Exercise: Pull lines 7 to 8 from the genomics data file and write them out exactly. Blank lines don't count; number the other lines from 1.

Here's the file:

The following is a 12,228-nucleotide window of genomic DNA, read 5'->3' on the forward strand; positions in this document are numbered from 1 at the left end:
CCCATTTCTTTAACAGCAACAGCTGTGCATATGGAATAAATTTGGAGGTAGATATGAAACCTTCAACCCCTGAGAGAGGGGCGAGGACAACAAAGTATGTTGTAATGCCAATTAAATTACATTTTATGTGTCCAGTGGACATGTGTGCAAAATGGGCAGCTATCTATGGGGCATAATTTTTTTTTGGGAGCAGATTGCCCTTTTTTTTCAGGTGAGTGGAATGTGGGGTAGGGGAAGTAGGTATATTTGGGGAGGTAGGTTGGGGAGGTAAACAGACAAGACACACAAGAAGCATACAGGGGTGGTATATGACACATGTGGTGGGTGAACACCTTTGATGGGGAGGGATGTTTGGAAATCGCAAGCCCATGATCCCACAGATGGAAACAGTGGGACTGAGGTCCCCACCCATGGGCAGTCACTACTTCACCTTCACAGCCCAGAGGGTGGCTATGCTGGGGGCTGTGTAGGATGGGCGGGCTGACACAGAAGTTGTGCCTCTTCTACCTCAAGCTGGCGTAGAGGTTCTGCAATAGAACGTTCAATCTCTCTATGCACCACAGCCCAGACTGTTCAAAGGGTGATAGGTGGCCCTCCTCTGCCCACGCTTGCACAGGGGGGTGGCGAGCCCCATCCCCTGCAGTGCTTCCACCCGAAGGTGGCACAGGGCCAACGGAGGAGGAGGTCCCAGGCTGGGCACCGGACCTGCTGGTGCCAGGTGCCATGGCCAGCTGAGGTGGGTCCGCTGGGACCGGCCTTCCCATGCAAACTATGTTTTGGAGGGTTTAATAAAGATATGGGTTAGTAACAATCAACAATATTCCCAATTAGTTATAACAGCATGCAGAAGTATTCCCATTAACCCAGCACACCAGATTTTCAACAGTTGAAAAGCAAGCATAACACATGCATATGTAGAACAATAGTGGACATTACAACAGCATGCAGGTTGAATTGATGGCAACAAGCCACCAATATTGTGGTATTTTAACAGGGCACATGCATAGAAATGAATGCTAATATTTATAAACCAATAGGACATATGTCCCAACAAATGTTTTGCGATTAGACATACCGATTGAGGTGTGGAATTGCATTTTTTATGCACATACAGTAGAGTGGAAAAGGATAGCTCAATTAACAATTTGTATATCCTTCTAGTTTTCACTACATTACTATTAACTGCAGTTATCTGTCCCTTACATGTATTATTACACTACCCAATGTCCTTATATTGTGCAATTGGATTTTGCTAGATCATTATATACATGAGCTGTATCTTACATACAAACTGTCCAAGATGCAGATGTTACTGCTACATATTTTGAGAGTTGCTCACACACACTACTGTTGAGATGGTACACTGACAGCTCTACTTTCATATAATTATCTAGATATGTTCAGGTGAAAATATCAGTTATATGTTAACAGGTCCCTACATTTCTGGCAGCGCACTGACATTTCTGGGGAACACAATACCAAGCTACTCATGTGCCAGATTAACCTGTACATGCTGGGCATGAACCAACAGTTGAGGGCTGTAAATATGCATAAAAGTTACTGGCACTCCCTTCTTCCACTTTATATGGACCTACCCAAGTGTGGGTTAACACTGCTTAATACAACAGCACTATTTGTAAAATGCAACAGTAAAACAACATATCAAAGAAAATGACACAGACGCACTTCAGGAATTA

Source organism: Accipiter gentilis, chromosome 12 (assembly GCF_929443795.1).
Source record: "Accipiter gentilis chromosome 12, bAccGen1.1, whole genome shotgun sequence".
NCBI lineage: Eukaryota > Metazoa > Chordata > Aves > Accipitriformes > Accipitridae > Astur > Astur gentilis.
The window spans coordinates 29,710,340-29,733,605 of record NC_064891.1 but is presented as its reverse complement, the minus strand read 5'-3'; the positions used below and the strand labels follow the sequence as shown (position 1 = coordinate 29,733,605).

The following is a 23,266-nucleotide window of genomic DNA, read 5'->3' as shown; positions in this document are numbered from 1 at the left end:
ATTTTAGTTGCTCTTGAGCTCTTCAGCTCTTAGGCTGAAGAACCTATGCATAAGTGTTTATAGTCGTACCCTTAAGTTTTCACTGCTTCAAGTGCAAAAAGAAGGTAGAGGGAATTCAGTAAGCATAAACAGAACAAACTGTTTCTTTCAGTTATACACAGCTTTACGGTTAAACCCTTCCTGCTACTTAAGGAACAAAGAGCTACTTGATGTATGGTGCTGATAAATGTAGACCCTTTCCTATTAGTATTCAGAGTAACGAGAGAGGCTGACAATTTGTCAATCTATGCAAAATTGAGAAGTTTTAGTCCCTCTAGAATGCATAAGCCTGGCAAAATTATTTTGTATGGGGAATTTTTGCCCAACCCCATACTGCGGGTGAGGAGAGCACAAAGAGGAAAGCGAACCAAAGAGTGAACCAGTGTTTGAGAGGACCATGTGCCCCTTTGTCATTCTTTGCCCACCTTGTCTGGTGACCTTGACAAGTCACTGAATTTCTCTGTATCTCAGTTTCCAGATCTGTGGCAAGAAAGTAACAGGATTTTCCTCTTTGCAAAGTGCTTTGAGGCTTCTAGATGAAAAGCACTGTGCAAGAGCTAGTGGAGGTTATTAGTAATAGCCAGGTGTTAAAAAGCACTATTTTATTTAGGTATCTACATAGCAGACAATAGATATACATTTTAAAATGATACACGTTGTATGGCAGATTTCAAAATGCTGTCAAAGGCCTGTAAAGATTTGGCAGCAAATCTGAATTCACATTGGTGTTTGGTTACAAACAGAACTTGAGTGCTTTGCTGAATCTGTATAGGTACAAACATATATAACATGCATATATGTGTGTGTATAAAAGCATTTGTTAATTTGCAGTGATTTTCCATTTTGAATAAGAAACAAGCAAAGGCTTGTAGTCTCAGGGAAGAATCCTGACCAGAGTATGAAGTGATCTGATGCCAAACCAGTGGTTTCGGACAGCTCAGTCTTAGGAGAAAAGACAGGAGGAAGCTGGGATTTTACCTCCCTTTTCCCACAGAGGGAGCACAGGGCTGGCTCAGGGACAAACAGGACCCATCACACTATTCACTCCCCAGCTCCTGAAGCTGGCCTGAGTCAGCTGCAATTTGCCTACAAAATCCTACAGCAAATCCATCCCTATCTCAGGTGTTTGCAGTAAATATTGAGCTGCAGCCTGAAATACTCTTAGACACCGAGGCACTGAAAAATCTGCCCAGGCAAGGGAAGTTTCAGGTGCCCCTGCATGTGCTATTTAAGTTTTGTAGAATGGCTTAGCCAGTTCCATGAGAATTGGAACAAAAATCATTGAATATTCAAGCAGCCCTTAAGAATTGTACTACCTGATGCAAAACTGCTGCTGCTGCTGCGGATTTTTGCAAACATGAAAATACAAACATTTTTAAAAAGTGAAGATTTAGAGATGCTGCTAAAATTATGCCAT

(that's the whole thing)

The following is a 23,266-nucleotide window of genomic DNA, read 5'->3' as shown; positions in this document are numbered from 1 at the left end:
ATTTTAGTTGCTCTTGAGCTCTTCAGCTCTTAGGCTGAAGAACCTATGCATAAGTGTTTATAGTCGTACCCTTAAGTTTTCACTGCTTCAAGTGCAAAAAGAAGGTAGAGGGAATTCAGTAAGCATAAACAGAACAAACTGTTTCTTTCAGTTATACACAGCTTTACGGTTAAACCCTTCCTGCTACTTAAGGAACAAAGAGCTACTTGATGTATGGTGCTGATAAATGTAGACCCTTTCCTATTAGTATTCAGAGTAACGAGAGAGGCTGACAATTTGTCAATCTATGCAAAATTGAGAAGTTTTAGTCCCTCTAGAATGCATAAGCCTGGCAAAATTATTTTGTATGGGGAATTTTTGCCCAACCCCATACTGCGGGTGAGGAGAGCACAAAGAGGAAAGCGAACCAAAGAGTGAACCAGTGTTTGAGAGGACCATGTGCCCCTTTGTCATTCTTTGCCCACCTTGTCTGGTGACCTTGACAAGTCACTGAATTTCTCTGTATCTCAGTTTCCAGATCTGTGGCAAGAAAGTAACAGGATTTTCCTCTTTGCAAAGTGCTTTGAGGCTTCTAGATGAAAAGCACTGTGCAAGAGCTAGTGGAGGTTATTAGTAATAGCCAGGTGTTAAAAAGCACTATTTTATTTAGGTATCTACATAGCAGACAATAGATATACATTTTAAAATGATACACGTTGTATGGCAGATTTCAAAATGCTGTCAAAGGCCTGTAAAGATTTGGCAGCAAATCTGAATTCACATTGGTGTTTGGTTACAAACAGAACTTGAGTGCTTTGCTGAATCTGTATAGGTACAAACATATATAACATGCATATATGTGTGTGTATAAAAGCATTTGTTAATTTGCAGTGATTTTCCATTTTGAATAAGAAACAAGCAAAGGCTTGTAGTCTCAGGGAAGAATCCTGACCAGAGTATGAAGTGATCTGATGCCAAACCAGTGGTTTCGGACAGCTCAGTCTTAGGAGAAAAGACAGGAGGAAGCTGGGATTTTACCTCCCTTTTCCCACAGAGGGAGCACAGGGCTGGCTCAGGGACAAACAGGACCCATCACACTATTCACTCCCCAGCTCCTGAAGCTGGCCTGAGTCAGCTGCAATTTGCCTACAAAATCCTACAGCAAATCCATCCCTATCTCAGGTGTTTGCAGTAAATATTGAGCTGCAGCCTGAAATACTCTTAGACACCGAGGCACTGAAAAATCTGCCCAGGCAAGGGAAGTTTCAGGTGCCCCTGCATGTGCTATTTAAGTTTTGTAGAATGGCTTAGCCAGTTCCATGAGAATTGGAACAAAAATCATTGAATATTCAAGCAGCCCTTAAGAATTGTACTACCTGATGCAAAACTGCTGCTGCTGCTGCGGATTTTTGCAAACATGAAAATACAAACATTTTTAAAAAGTGAAGATTTAGAGATGCTGCTAAAATTATGCCAT